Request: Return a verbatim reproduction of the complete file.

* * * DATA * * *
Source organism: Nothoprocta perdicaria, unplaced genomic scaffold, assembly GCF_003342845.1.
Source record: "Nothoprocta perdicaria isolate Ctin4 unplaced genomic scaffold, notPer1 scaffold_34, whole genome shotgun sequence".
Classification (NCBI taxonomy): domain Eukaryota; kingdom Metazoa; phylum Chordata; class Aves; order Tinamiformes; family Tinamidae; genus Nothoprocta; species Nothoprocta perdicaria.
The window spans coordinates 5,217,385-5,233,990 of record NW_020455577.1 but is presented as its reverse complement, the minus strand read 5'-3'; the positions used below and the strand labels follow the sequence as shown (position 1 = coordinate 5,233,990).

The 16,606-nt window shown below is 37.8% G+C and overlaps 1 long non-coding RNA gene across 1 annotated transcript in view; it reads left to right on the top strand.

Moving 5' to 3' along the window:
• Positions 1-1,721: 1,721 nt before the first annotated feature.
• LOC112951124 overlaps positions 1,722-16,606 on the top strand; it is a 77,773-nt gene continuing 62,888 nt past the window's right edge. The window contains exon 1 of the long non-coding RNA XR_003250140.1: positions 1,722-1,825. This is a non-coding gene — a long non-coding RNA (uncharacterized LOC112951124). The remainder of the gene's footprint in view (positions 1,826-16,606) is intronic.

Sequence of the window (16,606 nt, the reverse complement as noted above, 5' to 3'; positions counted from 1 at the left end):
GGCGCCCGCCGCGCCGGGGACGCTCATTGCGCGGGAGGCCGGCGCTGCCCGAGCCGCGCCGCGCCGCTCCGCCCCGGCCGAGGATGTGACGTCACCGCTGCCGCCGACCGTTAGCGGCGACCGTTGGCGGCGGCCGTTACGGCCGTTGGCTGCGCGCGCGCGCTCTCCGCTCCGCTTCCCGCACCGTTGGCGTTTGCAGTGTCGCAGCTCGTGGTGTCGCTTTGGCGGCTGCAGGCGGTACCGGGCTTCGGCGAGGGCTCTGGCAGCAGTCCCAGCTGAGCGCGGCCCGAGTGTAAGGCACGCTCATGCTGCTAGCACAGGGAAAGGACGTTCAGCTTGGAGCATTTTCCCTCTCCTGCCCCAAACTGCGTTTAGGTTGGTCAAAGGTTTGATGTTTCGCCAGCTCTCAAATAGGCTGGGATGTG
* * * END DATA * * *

Source organism: Nothoprocta perdicaria, unplaced genomic scaffold, assembly GCF_003342845.1.
Source record: "Nothoprocta perdicaria isolate Ctin4 unplaced genomic scaffold, notPer1 scaffold_34, whole genome shotgun sequence".
Classification (NCBI taxonomy): domain Eukaryota; kingdom Metazoa; phylum Chordata; class Aves; order Tinamiformes; family Tinamidae; genus Nothoprocta; species Nothoprocta perdicaria.
The window spans coordinates 5,217,385-5,233,990 of record NW_020455577.1 but is presented as its reverse complement, the minus strand read 5'-3'; the positions used below and the strand labels follow the sequence as shown (position 1 = coordinate 5,233,990).

The 16,606-nt window shown below is 37.8% G+C and overlaps 1 long non-coding RNA gene across 1 annotated transcript in view; it reads left to right on the top strand.

Moving 5' to 3' along the window:
• Positions 1-1,721: 1,721 nt before the first annotated feature.
• LOC112951124 overlaps positions 1,722-16,606 on the top strand; it is a 77,773-nt gene continuing 62,888 nt past the window's right edge. The window contains exon 1 of the long non-coding RNA XR_003250140.1: positions 1,722-1,825. This is a non-coding gene — a long non-coding RNA (uncharacterized LOC112951124). The remainder of the gene's footprint in view (positions 1,826-16,606) is intronic.

Sequence of the window (16,606 nt, the reverse complement as noted above, 5' to 3'; positions counted from 1 at the left end):
GGCGCCCGCCGCGCCGGGGACGCTCATTGCGCGGGAGGCCGGCGCTGCCCGAGCCGCGCCGCGCCGCTCCGCCCCGGCCGAGGATGTGACGTCACCGCTGCCGCCGACCGTTAGCGGCGACCGTTGGCGGCGGCCGTTACGGCCGTTGGCTGCGCGCGCGCGCTCTCCGCTCCGCTTCCCGCACCGTTGGCGTTTGCAGTGTCGCAGCTCGTGGTGTCGCTTTGGCGGCTGCAGGCGGTACCGGGCTTCGGCGAGGGCTCTGGCAGCAGTCCCAGCTGAGCGCGGCCCGAGTGTAAGGCACGCTCATGCTGCTAGCACAGGGAAAGGACGTTCAGCTTGGAGCATTTTCCCTCTCCTGCCCCAAACTGCGTTTAGGTTGGTCAAAGGTTTGATGTTTCGCCAGCTCTCAAATAGGCTGGGATGTG